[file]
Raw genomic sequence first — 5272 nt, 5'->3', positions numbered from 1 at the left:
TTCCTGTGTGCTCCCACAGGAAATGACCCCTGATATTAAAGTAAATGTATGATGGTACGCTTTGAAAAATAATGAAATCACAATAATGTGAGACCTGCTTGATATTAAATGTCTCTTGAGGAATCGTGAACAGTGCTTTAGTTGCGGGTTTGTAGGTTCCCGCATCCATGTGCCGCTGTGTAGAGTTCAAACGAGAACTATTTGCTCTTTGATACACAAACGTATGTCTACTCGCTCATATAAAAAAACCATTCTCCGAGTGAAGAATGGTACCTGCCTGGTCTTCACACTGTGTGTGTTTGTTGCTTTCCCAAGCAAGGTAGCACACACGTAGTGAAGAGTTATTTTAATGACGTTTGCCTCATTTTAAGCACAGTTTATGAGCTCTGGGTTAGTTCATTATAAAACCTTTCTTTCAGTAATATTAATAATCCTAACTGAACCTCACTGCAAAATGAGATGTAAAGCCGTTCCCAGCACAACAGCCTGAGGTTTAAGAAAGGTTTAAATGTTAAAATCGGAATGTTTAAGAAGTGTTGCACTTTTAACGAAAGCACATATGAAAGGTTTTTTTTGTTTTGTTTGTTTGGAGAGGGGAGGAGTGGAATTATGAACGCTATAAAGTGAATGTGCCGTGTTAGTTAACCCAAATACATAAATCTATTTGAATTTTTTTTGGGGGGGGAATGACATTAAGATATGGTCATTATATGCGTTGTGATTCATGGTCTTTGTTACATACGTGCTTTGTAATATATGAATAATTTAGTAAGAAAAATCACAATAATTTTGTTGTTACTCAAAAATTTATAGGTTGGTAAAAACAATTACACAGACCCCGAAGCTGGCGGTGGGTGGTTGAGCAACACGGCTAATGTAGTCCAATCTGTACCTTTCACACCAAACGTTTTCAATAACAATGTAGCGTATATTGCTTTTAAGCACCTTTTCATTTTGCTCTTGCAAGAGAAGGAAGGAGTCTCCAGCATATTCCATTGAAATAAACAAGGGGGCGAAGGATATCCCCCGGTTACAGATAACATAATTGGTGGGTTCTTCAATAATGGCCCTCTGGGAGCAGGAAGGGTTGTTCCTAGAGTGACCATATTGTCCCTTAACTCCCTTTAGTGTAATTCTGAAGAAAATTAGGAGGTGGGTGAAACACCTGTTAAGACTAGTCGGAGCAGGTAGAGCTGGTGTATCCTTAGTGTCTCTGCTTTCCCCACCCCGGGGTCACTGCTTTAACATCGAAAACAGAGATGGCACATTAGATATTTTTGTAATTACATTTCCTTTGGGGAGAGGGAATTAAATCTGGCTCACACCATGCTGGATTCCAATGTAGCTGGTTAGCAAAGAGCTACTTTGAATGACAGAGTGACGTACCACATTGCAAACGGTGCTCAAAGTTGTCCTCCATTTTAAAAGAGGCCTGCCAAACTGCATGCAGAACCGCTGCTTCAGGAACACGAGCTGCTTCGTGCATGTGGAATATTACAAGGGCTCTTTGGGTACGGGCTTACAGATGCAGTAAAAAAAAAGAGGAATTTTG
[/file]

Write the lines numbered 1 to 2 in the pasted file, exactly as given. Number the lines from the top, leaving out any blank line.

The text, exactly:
Raw genomic sequence first — 5272 nt, 5'->3', positions numbered from 1 at the left:
TTCCTGTGTGCTCCCACAGGAAATGACCCCTGATATTAAAGTAAATGTATGATGGTACGCTTTGAAAAATAATGAAATCACAATAATGTGAGACCTGCTTGATATTAAATGTCTCTTGAGGAATCGTGAACAGTGCTTTAGTTGCGGGTTTGTAGGTTCCCGCATCCATGTGCCGCTGTGTAGAGTTCAAACGAGAACTATTTGCTCTTTGATACACAAACGTATGTCTACTCGCTCATATAAAAAAACCATTCTCCGAGTGAAGAATGGTACCTGCCTGGTCTTCACACTGTGTGTGTTTGTTGCTTTCCCAAGCAAGGTAGCACACACGTAGTGAAGAGTTATTTTAATGACGTTTGCCTCATTTTAAGCACAGTTTATGAGCTCTGGGTTAGTTCATTATAAAACCTTTCTTTCAGTAATATTAATAATCCTAACTGAACCTCACTGCAAAATGAGATGTAAAGCCGTTCCCAGCACAACAGCCTGAGGTTTAAGAAAGGTTTAAATGTTAAAATCGGAATGTTTAAGAAGTGTTGCACTTTTAACGAAAGCACATATGAAAGGTTTTTTTTGTTTTGTTTGTTTGGAGAGGGGAGGAGTGGAATTATGAACGCTATAAAGTGAATGTGCCGTGTTAGTTAACCCAAATACATAAATCTATTTGAATTTTTTTTGGGGGGGGAATGACATTAAGATATGGTCATTATATGCGTTGTGATTCATGGTCTTTGTTACATACGTGCTTTGTAATATATGAATAATTTAGTAAGAAAAATCACAATAATTTTGTTGTTACTCAAAAATTTATAGGTTGGTAAAAACAATTACACAGACCCCGAAGCTGGCGGTGGGTGGTTGAGCAACACGGCTAATGTAGTCCAATCTGTACCTTTCACACCAAACGTTTTCAATAACAATGTAGCGTATATTGCTTTTAAGCACCTTTTCATTTTGCTCTTGCAAGAGAAGGAAGGAGTCTCCAGCATATTCCATTGAAATAAACAAGGGGGCGAAGGATATCCCCCGGTTACAGATAACATAATTGGTGGGTTCTTCAATAATGGCCCTCTGGGAGCAGGAAGGGTTGTTCCTAGAGTGACCATATTGTCCCTTAACTCCCTTTAGTGTAATTCTGAAGAAAATTAGGAGGTGGGTGAAACACCTGTTAAGACTAGTCGGAGCAGGTAGAGCTGGTGTATCCTTAGTGTCTCTGCTTTCCCCACCCCGGGGTCACTGCTTTAACATCGAAAACAGAGATGGCACATTAGATATTTTTGTAATTACATTTCCTTTGGGGAGAGGGAATTAAATCTGGCTCACACCATGCTGGATTCCAATGTAGCTGGTTAGCAAAGAGCTACTTTGAATGACAGAGTGACGTACCACATTGCAAACGGTGCTCAAAGTTGTCCTCCATTTTAAAAGAGGCCTGCCAAACTGCATGCAGAACCGCTGCTTCAGGAACACGAGCTGCTTCGTGCATGTGGAATATTACAAGGGCTCTTTGGGTACGGGCTTACAGATGCAGTAAAAAAAAAGAGGAATTTTG